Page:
A recent retrospective single-center study (CE Chumpiitazi et al. JPGN 2016; 63: 15-18) identified 512 patients (8 mo-23 years) who were treated with soap suds enemas (20 mL/kg of water with one packet of castile soap). Key findings: No serious adverse events were identified. “82% were successfully treated.”
While this large study provides a fair amount of reassurance, the associated editorial (pg 1-2) makes some key points:
- ED diagnosis of fecal impaction is unreliable. “Abdominal radiographs are often performed…[but] have shown unsatisfactory sensitivity and specificity.” In this study, only 38% had reported history of constipation; thus a high number of children developed impactions without prior constipation. Thus, either many of these children were not impacted or the history was unreliable.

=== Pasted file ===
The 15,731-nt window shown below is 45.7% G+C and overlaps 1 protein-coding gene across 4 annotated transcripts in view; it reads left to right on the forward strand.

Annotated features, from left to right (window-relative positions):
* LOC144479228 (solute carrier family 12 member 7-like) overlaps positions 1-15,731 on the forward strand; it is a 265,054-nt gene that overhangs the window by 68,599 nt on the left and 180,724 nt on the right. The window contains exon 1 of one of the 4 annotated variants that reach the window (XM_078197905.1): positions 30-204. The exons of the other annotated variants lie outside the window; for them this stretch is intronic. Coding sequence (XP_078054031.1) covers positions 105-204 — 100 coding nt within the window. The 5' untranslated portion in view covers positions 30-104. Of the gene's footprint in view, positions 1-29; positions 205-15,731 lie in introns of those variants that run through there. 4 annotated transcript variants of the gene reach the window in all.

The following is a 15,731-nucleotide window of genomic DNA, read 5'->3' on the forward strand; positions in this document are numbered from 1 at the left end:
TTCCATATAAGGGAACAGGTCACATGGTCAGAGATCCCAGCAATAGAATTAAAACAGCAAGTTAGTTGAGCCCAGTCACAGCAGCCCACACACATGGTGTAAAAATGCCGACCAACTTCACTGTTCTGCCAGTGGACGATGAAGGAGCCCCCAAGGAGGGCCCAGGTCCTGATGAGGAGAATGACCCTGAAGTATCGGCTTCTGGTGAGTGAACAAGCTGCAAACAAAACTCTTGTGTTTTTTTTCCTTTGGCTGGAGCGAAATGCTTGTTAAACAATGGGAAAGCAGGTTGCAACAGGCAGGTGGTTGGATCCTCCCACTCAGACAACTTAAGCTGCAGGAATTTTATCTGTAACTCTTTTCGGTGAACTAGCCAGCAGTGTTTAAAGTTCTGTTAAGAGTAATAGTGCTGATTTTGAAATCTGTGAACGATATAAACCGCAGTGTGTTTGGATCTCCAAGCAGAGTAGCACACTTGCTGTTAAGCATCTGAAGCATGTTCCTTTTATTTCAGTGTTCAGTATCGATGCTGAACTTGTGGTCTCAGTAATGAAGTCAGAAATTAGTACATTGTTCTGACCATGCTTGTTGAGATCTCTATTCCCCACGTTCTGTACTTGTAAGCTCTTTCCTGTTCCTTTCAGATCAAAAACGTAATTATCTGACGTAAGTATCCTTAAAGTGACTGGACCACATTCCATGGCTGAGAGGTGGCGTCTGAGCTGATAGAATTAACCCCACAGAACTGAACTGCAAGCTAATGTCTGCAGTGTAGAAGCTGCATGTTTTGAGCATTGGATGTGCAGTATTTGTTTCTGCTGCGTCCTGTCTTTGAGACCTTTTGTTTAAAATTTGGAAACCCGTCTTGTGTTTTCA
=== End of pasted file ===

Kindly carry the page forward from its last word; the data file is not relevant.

- “SSEs are likely to be very effective, but so are phosphate enemas and milk and molasses enemas that have fallen out of favor because of safety concerns.”
- In the editorial, until prospective studies are completed, the authors advocate considering oral PEG (high-dose) or ducosate enemas, normal saline enemas, glycerin enemas, mineral oil enemas, or bisacodyl enemas.
My take: While the editorial makes some valid points, particularly making sure that treatment for an impaction is needed, I think this study provides good preliminary data on the safety of soap suds enemas. As with all pediatric treatments, more high-quality studies would be welcome.
Related blog posts:
- Improving ER Performance for Suspected Constipation | gutsandgrowth
- What’s Wrong with Ordering an AXR for Constipation … – gutsandgrowth
- Miralax Safety | gutsandgrowth
- Updated Pediatric Expert Constipation Guidelines | gutsandgrowth
- AGA Constipation Guidelines | gutsandgrowth
- Diagnostic tests hardly ever help patients poop | gutsandgrowth